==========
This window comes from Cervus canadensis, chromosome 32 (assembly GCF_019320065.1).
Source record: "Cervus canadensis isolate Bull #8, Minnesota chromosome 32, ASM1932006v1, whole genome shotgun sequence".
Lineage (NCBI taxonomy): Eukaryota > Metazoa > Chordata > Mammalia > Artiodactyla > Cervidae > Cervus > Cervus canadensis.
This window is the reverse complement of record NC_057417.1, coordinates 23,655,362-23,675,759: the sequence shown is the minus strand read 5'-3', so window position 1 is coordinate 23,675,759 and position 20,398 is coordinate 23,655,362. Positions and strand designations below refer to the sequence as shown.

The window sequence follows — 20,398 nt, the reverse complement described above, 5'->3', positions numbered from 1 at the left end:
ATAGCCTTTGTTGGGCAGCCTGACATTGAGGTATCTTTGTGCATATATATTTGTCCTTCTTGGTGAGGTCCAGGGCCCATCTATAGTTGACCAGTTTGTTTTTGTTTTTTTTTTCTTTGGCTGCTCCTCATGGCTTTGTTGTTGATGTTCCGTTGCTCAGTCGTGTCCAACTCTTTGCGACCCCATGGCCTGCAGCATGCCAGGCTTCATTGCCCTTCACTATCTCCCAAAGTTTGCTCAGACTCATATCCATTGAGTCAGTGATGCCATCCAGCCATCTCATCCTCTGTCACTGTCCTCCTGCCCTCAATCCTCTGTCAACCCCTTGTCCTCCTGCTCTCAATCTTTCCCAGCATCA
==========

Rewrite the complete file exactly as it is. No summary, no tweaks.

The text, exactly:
This window comes from Cervus canadensis, chromosome 32 (assembly GCF_019320065.1).
Source record: "Cervus canadensis isolate Bull #8, Minnesota chromosome 32, ASM1932006v1, whole genome shotgun sequence".
Lineage (NCBI taxonomy): Eukaryota > Metazoa > Chordata > Mammalia > Artiodactyla > Cervidae > Cervus > Cervus canadensis.
This window is the reverse complement of record NC_057417.1, coordinates 23,655,362-23,675,759: the sequence shown is the minus strand read 5'-3', so window position 1 is coordinate 23,675,759 and position 20,398 is coordinate 23,655,362. Positions and strand designations below refer to the sequence as shown.

The window sequence follows — 20,398 nt, the reverse complement described above, 5'->3', positions numbered from 1 at the left end:
ATAGCCTTTGTTGGGCAGCCTGACATTGAGGTATCTTTGTGCATATATATTTGTCCTTCTTGGTGAGGTCCAGGGCCCATCTATAGTTGACCAGTTTGTTTTTGTTTTTTTTTTCTTTGGCTGCTCCTCATGGCTTTGTTGTTGATGTTCCGTTGCTCAGTCGTGTCCAACTCTTTGCGACCCCATGGCCTGCAGCATGCCAGGCTTCATTGCCCTTCACTATCTCCCAAAGTTTGCTCAGACTCATATCCATTGAGTCAGTGATGCCATCCAGCCATCTCATCCTCTGTCACTGTCCTCCTGCCCTCAATCCTCTGTCAACCCCTTGTCCTCCTGCTCTCAATCTTTCCCAGCATCA